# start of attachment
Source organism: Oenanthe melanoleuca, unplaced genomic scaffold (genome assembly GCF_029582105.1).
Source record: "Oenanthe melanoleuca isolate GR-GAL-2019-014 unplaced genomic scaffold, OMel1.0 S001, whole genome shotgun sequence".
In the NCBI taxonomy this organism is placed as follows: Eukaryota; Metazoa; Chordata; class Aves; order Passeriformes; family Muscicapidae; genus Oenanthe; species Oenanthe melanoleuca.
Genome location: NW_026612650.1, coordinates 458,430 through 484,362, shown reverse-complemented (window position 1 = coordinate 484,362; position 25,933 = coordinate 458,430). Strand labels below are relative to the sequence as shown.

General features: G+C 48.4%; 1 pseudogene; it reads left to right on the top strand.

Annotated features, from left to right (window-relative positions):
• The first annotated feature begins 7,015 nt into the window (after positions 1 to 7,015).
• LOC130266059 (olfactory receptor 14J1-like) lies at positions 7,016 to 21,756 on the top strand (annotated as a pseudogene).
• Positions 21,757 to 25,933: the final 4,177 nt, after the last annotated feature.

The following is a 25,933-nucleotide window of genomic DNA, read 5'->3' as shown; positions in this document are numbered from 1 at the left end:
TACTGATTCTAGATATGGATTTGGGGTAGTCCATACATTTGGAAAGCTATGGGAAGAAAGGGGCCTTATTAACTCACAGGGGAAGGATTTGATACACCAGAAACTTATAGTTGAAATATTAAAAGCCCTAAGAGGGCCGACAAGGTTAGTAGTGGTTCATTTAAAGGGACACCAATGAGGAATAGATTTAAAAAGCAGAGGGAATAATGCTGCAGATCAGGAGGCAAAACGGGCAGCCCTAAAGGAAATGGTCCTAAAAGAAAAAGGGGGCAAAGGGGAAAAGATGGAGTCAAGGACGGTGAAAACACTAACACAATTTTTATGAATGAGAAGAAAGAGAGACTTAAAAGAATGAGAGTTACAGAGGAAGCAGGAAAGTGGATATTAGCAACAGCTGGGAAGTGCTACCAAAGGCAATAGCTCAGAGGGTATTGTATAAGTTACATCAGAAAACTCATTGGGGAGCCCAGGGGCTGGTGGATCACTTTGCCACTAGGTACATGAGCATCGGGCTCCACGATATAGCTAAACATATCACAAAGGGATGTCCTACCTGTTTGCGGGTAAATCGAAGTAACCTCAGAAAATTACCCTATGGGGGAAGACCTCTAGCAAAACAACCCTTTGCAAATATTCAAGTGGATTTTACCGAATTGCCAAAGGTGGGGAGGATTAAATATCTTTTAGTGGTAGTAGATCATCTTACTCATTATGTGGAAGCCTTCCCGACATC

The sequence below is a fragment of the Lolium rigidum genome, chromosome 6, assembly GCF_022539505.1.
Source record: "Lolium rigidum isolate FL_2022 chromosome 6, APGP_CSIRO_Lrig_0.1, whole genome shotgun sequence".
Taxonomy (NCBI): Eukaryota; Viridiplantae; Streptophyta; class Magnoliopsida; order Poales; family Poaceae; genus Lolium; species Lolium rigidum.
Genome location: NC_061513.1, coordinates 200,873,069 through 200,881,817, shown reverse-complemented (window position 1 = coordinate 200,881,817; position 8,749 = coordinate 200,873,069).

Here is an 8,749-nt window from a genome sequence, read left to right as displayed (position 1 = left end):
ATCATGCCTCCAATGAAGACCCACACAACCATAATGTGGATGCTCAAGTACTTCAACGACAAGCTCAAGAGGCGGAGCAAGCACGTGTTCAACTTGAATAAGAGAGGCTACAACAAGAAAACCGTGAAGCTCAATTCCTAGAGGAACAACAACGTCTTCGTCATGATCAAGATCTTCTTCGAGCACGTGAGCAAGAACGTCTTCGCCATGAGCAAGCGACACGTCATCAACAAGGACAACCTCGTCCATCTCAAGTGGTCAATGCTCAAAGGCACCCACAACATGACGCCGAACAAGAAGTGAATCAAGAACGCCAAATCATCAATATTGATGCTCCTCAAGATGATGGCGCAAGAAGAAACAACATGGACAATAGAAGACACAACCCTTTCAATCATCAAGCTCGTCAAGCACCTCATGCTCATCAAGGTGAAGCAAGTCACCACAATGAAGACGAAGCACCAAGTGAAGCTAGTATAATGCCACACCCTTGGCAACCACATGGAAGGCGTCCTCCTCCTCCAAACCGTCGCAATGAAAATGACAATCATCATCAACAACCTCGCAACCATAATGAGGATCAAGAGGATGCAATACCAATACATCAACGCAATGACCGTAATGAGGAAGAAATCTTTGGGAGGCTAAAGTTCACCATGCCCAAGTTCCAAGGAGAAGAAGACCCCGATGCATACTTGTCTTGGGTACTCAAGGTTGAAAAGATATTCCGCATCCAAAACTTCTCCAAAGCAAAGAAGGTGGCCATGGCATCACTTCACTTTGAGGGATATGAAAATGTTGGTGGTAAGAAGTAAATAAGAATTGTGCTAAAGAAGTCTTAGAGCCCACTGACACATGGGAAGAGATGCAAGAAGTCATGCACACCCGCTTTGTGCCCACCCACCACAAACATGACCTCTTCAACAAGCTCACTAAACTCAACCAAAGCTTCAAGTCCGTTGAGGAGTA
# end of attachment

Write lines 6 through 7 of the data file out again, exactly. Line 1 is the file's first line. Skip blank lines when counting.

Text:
Annotated features, from left to right (window-relative positions):
• The first annotated feature begins 7,015 nt into the window (after positions 1 to 7,015).